The event known as “Zero Hour” threatened the existence of the entire universe; the timestream itself was put in jeopardy. When Hal Jordan tried to remake creation, he had succumbed to fear. In so doing, he became Parallax, the living embodiment of fear and the source of the Green Lanterns’ weakness to yellow. Practically every DC hero was called to arms to combat the threat; no one hero, even one as mighty as Superman, could win the day alone.

Yet each hero had his or her own specific mission, and that included Wally West, who at the time was the Flash. With Parallax’s power growing out of control, both the 64th Century and the timestream itself are at risk of blinking out of existence due to destructive waves of entropy. Wally, along with Rip Hunter and the Waverider, manage to save everyone, but not before the Flash is seemingly killed.


In the “Terminal Velocity” story arc, Wally’s been having visions that Linda Park, the love of his life, will meet her end at the hands of the villain Kobra. While the vision also includes himself, Wally doesn’t care and is focused on saving her. The only problem is that the Speed Force is not only boosting his abilities, but it’s also slowly pulling him back into another plane of existence.

It becomes a literal race against the clock as Wally is trying to stop Kobra before getting pulled into the Speed Force. When Wally thinks all is well and good, chaos erupts and Wally enters the Speed Force, trading his life for Linda’s. He apparently dies, but then comes back (in typical superhero fashion) without too much hullaballoo.


The Flash #145-#150 kicked off the story arc called Chain Lighting. It was made up of a convoluted series of events, beginning with the Flash (Wally West) capturing Cobalt Blue, the long-lost twin brother of Barry Allen. Cobalt vows to destroy the future legacy of the Speed Force, causing Wally and his speedster friends to travel through time to find each future Flash and warn them.

Wally goes running around from the 25th century to the 30th century and back and again until eventually it’s time for the final showdown. At the battle’s zenith, Cobalt Blue kills Barry Allen from a different point in Wally’s timeline. Desperate, Wally tries to fill his mentor’s place in the Crisis, but because of differences in their powers, he fails. So he runs back in time, saves Barry Allen, and beats Cobalt Blue.


Right before the JLA story arc “The Obsidian Age”, there was the massive event “Our Worlds At War”. In it, the cosmic being known as Imperiex is on the verge of destroying the universe. At one point during the epic story, Aquaman sacrifices himself to save the world. Flash forward a bit, and the JLA discovers he might have been sent through time, rather than being obliterated.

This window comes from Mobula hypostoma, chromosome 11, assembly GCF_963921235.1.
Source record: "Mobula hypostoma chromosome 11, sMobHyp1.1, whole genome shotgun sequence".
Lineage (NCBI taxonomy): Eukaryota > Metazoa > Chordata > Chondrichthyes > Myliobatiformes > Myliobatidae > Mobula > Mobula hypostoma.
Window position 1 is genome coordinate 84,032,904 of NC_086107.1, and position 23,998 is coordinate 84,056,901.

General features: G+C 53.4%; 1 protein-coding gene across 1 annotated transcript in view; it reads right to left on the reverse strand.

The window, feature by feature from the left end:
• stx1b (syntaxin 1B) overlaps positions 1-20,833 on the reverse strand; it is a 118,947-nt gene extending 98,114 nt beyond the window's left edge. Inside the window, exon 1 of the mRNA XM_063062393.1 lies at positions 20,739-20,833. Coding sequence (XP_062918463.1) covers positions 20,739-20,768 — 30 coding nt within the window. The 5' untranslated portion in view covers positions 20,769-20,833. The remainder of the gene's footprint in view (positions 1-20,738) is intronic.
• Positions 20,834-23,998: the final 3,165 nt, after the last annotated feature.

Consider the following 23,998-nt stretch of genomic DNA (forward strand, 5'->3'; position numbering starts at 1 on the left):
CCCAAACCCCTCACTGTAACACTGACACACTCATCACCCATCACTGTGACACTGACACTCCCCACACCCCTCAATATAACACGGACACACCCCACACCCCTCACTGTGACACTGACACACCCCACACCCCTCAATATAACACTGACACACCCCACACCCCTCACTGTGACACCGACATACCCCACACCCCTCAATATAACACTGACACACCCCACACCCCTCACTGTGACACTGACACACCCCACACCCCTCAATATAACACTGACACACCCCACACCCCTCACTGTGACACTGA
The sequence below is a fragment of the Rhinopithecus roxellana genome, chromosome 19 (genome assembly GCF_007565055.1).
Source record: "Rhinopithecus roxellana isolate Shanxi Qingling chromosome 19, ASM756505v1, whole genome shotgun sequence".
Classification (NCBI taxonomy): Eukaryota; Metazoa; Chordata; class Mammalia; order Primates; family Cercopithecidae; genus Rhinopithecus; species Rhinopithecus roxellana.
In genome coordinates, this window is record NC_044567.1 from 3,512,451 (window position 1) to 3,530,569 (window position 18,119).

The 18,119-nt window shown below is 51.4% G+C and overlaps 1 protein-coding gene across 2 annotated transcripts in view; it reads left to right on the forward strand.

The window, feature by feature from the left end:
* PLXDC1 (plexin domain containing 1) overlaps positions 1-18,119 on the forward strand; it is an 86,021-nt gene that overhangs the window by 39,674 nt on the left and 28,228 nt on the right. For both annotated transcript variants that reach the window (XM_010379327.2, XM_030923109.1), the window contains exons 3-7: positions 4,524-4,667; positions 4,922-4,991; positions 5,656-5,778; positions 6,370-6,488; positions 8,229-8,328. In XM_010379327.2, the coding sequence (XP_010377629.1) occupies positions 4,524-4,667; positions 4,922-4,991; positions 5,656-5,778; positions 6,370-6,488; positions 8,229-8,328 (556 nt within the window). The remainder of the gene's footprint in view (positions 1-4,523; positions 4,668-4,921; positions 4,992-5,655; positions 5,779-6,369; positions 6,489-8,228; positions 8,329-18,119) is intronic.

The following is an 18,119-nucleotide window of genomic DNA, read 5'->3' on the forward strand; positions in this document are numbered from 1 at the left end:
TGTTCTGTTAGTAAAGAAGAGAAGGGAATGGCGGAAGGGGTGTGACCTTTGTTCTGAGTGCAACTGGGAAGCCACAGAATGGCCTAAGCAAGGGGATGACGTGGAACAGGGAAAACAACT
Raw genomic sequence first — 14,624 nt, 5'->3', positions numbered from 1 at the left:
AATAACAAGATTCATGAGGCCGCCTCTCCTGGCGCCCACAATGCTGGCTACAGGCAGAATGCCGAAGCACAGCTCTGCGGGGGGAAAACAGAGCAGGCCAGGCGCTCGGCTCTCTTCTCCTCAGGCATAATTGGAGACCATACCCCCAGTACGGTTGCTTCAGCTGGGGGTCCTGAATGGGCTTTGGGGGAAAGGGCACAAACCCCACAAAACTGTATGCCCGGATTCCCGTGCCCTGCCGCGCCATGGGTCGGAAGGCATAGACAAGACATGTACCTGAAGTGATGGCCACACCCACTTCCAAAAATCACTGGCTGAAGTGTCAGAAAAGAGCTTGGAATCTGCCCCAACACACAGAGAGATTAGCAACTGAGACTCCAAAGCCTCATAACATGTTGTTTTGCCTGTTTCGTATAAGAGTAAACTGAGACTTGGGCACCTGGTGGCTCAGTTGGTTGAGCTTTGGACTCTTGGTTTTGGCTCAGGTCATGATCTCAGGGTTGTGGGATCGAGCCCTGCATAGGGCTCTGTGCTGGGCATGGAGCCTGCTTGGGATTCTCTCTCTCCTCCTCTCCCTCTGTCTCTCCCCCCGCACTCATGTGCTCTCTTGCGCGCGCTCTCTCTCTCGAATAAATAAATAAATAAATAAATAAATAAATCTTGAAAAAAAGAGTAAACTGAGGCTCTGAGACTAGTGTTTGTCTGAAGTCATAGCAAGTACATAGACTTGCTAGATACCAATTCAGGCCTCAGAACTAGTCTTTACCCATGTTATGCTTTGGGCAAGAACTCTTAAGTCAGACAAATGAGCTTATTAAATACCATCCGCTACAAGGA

With the help of Zatanna, the JLA follow a trail of magic, going through a portal that sends them back in time. While there, plenty of shenanigans ensue, with the primary one being that the entire Justice League gets killed by the protectors of the past. The Flash gets his legs chopped off before dying, and the rest of the League is slaughtered. They all come back however thanks to the power of magic and time travel.


Following “Infinite Crisis”, Bart Allen, the grandson of Barry Allen, suddenly found himself older than his friends and had lost memories of the time he spent in the Speed Force. As a result, he yearns for a normal life, but when danger rears its ugly head, neither Barry nor Wally is around. Bart is forced to take up the mantle of the Flash.

Yet the young hero meets his match when he battled all the Rogues at once. In the midst of the battle, the Rogues use a machine that drains the Speed Force from his body. The removal of the Speed Force summons the Black Flash, but also the machine is on the verge of exploding and taking out the city. Bart struggles to give his friend Valerie Pere time to shut it down. He succeeds, but in a panic, the Rogues unite their powers and kill Bart Allen.


Batman and Superman, two of DC Comics’ greatest heroes, have teamed up hundreds of times! Many of those adventures have been either mind-bogglingly bizarre or creepy and heinous. In issues #14-18 of Superman/Batman, history has been re-written by the Legion of Super-Villains and the world is in peril. Cosmic King, Lightning Lord, and Saturn Queen have changed history. They raise Batman and Superman as their own children, and kill the members of the Justice League, Barry Allen included, before they have their powers.